To Play a Prince

Editor's Note: The Prince of Wales recently gave an interview to BBC Radio Four, during the course of which he made the hyperbolic and grandiloquent claim that the rise of populist government risks repeating the “horrors” of the Holocaust. The Prince, widely regarded as an intellectual mediocrity, remarked: “We are now seeing the rise of many populist groups across the world that are increasingly aggressive to those who adhere to a minority faith. All of this has deeply disturbing echoes of the dark days of the 1930s…My parents’ generation fought and died in a battle against intolerance, monstrous extremism and inhuman attempts to exterminate the Jewish population of Europe.” While Prince Charles did not mention Donald Trump by name, his address is almost certainly a veiled reference to the President-elect.

As well as dog-whistling to the metropolitan elite on Trump, Charles’s interview was also a grandiose panegyric to the ‘refugees’ currently swamping Europe. Oozing disapproval at increasingly hostile attitudes to migrants in the UK, Charles gasped: “That nearly 70 years later we should still be seeing such evil persecution is to me beyond all belief…We owe it to those who suffered and died so horribly not to repeat the horrors of the past.” He concluded his interview by urging his Christian listeners to remember “how the story of the Nativity unfolds with the fleeing of the holy family to escape violent persecution.”

These comments are a veritable compendium of the buzzwords and psychological traps of the hostile elite. Narratives of Jewish suffering, dizzying references to “right-wing extremism,” and simplified narratives of innocents fleeing “persecution” are all familiar features of what Jonathan Bowden described as the “European grammar of self-intolerance.” Their parroting by one of the most senior members of the British Royal Family is not insignificant. By way of response, Sam Dickson has issued the following perspicacious statement, which is so insightful and concise that it deserves wider coverage:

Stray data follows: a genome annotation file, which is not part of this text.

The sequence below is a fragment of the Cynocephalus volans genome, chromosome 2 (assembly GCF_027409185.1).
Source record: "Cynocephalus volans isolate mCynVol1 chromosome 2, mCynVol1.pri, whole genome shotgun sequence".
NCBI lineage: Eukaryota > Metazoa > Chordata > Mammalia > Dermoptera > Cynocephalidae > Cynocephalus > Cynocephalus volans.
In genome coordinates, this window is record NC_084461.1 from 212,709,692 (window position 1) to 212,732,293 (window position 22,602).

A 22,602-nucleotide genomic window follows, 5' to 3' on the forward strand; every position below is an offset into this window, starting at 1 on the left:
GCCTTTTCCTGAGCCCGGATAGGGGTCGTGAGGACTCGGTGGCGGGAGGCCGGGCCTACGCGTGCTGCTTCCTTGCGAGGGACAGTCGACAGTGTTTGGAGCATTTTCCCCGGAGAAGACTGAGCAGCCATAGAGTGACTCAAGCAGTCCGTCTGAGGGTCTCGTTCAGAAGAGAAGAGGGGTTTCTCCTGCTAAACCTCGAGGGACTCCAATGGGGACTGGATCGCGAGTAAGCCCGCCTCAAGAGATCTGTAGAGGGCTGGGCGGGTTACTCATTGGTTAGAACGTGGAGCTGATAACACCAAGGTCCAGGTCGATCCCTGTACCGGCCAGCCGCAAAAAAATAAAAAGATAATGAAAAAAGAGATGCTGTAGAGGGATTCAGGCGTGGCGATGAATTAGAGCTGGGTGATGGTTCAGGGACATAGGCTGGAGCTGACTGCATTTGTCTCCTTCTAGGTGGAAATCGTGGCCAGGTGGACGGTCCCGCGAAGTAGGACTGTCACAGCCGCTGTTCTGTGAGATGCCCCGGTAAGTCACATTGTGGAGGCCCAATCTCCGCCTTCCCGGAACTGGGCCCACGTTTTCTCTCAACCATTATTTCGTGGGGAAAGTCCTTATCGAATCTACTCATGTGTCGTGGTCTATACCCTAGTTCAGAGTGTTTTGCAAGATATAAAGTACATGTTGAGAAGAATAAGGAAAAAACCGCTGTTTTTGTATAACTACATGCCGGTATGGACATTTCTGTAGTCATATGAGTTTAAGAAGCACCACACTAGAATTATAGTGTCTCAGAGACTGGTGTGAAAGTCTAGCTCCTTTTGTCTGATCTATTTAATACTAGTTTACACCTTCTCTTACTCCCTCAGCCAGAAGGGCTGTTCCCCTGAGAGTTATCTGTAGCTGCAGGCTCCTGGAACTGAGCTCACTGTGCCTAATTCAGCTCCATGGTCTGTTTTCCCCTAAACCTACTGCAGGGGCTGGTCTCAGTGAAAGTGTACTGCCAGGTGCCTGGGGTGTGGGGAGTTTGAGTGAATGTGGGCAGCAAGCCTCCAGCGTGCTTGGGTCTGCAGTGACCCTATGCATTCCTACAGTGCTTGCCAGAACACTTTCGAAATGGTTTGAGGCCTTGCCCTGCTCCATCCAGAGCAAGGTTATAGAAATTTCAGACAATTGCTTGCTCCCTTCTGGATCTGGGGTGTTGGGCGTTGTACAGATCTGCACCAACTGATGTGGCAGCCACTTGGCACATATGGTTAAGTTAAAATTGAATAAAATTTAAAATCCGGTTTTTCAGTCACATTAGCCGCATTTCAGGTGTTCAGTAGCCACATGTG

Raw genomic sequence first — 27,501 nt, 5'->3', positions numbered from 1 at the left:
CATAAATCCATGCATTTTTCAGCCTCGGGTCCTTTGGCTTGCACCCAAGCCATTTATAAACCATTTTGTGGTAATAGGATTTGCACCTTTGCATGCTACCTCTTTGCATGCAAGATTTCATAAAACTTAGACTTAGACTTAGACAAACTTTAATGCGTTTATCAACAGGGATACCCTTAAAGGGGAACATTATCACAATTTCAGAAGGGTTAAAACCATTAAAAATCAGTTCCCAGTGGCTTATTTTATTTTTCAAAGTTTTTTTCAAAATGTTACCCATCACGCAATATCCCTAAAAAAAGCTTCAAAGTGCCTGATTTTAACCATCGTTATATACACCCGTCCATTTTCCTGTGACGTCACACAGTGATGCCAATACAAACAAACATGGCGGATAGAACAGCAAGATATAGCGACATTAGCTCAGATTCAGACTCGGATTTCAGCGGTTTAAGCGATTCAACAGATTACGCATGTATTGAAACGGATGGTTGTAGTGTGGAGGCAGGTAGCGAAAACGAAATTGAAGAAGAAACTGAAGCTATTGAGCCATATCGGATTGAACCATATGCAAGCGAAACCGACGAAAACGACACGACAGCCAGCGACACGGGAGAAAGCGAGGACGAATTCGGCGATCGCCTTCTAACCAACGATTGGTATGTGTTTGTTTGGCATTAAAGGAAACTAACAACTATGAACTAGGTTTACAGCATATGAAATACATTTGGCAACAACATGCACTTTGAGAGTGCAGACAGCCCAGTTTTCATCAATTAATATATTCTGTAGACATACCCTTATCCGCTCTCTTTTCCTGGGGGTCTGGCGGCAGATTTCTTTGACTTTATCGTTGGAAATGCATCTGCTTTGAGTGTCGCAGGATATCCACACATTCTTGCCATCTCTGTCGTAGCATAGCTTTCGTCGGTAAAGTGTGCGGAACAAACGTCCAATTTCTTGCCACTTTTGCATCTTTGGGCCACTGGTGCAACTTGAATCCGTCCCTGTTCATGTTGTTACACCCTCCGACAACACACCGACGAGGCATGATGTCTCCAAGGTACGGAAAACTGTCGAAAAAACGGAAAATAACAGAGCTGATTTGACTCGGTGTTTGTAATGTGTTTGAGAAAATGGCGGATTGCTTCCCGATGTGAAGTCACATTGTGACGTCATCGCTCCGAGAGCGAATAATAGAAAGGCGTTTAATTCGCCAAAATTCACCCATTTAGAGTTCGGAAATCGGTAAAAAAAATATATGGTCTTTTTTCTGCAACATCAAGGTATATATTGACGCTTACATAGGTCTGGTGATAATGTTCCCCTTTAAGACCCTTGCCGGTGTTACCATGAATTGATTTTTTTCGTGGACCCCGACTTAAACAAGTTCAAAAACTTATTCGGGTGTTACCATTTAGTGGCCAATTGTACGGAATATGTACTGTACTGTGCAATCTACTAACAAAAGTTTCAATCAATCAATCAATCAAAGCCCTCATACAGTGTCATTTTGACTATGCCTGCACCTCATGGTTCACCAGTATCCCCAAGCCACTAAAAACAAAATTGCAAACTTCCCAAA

A problem with monarchy is that members of the Royal Family live in bubbles, and are not exposed to the real world. Prince Charles never experiences the race issue as we do. He’s never mugged by a Black. He doesn’t have to sit next to malodorous third world people on a subway in London. His family have never been ethnically cleansed out of their neighborhood.

He knows only what he has learned in the highly detached and theoretical world of “education,” really “catechization.” On the rare occasion that he meets a non-White he is surrounded by bodyguards and the non-White is in a subordinate, supplicating position, handing him flowers when he opens a hospital or christens a ship. Members of the Royal Family are not permitted to make statements on their own. I have been surprised that Prince Charles got away with criticizing modern architecture. Jews feel a paternal, proprietary connection to modern architecture and are immediately, by instinct, suspicious of someone who expresses dislike toward it. He was criticized for ‘anti-Semitism’ explicitly because he opposed it.

Members of the Royal Family are not permitted to make statements on their own. In general, the Royal Family can only read aloud texts that are given to them by the incumbent government. But in Prince Charles’s case, I’m sure he really believes what he has said. It’s what he has heard all his life, and he has no frame of reference within which to evaluate it.